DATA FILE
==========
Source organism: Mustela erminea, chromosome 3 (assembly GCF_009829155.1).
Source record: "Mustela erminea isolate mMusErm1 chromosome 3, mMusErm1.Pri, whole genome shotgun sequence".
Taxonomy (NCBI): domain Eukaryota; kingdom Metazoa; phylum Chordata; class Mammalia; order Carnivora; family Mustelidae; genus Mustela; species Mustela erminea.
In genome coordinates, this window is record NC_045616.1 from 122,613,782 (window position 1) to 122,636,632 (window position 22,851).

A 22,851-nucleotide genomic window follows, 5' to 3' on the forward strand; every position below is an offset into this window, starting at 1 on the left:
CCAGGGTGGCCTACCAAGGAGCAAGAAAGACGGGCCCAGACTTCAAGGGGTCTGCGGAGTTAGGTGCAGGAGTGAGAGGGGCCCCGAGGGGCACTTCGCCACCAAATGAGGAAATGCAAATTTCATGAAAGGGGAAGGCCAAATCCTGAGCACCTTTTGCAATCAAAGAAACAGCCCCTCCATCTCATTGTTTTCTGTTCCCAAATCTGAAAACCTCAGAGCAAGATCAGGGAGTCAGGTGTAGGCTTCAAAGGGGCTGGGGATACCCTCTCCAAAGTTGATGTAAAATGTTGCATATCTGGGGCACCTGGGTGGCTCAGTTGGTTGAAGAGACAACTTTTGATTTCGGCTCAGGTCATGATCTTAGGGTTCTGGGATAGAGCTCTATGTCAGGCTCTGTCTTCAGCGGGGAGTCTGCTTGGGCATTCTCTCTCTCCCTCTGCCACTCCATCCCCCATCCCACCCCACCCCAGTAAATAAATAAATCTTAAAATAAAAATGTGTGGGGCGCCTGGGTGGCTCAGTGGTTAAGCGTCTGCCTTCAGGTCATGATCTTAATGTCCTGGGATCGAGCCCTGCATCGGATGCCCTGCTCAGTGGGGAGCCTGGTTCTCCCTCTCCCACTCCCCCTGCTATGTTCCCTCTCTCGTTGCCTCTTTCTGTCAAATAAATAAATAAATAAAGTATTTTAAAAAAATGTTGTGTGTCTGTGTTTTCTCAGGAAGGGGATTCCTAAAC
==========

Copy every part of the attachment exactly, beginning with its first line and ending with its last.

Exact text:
Source organism: Mustela erminea, chromosome 3 (assembly GCF_009829155.1).
Source record: "Mustela erminea isolate mMusErm1 chromosome 3, mMusErm1.Pri, whole genome shotgun sequence".
Taxonomy (NCBI): domain Eukaryota; kingdom Metazoa; phylum Chordata; class Mammalia; order Carnivora; family Mustelidae; genus Mustela; species Mustela erminea.
In genome coordinates, this window is record NC_045616.1 from 122,613,782 (window position 1) to 122,636,632 (window position 22,851).

A 22,851-nucleotide genomic window follows, 5' to 3' on the forward strand; every position below is an offset into this window, starting at 1 on the left:
CCAGGGTGGCCTACCAAGGAGCAAGAAAGACGGGCCCAGACTTCAAGGGGTCTGCGGAGTTAGGTGCAGGAGTGAGAGGGGCCCCGAGGGGCACTTCGCCACCAAATGAGGAAATGCAAATTTCATGAAAGGGGAAGGCCAAATCCTGAGCACCTTTTGCAATCAAAGAAACAGCCCCTCCATCTCATTGTTTTCTGTTCCCAAATCTGAAAACCTCAGAGCAAGATCAGGGAGTCAGGTGTAGGCTTCAAAGGGGCTGGGGATACCCTCTCCAAAGTTGATGTAAAATGTTGCATATCTGGGGCACCTGGGTGGCTCAGTTGGTTGAAGAGACAACTTTTGATTTCGGCTCAGGTCATGATCTTAGGGTTCTGGGATAGAGCTCTATGTCAGGCTCTGTCTTCAGCGGGGAGTCTGCTTGGGCATTCTCTCTCTCCCTCTGCCACTCCATCCCCCATCCCACCCCACCCCAGTAAATAAATAAATCTTAAAATAAAAATGTGTGGGGCGCCTGGGTGGCTCAGTGGTTAAGCGTCTGCCTTCAGGTCATGATCTTAATGTCCTGGGATCGAGCCCTGCATCGGATGCCCTGCTCAGTGGGGAGCCTGGTTCTCCCTCTCCCACTCCCCCTGCTATGTTCCCTCTCTCGTTGCCTCTTTCTGTCAAATAAATAAATAAATAAAGTATTTTAAAAAAATGTTGTGTGTCTGTGTTTTCTCAGGAAGGGGATTCCTAAAC